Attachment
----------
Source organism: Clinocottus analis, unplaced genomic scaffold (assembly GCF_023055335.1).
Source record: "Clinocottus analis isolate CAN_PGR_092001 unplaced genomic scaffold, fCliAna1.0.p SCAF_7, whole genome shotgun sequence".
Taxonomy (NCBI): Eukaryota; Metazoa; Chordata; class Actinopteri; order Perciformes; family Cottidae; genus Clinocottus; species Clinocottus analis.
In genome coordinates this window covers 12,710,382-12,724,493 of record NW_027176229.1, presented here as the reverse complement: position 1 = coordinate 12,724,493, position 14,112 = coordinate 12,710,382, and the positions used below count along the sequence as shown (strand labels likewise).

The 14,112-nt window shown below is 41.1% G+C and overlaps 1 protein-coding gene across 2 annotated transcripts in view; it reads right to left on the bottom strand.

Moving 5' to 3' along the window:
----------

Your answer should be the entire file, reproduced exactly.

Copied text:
Source organism: Clinocottus analis, unplaced genomic scaffold (assembly GCF_023055335.1).
Source record: "Clinocottus analis isolate CAN_PGR_092001 unplaced genomic scaffold, fCliAna1.0.p SCAF_7, whole genome shotgun sequence".
Taxonomy (NCBI): Eukaryota; Metazoa; Chordata; class Actinopteri; order Perciformes; family Cottidae; genus Clinocottus; species Clinocottus analis.
In genome coordinates this window covers 12,710,382-12,724,493 of record NW_027176229.1, presented here as the reverse complement: position 1 = coordinate 12,724,493, position 14,112 = coordinate 12,710,382, and the positions used below count along the sequence as shown (strand labels likewise).

The 14,112-nt window shown below is 41.1% G+C and overlaps 1 protein-coding gene across 2 annotated transcripts in view; it reads right to left on the bottom strand.

Moving 5' to 3' along the window: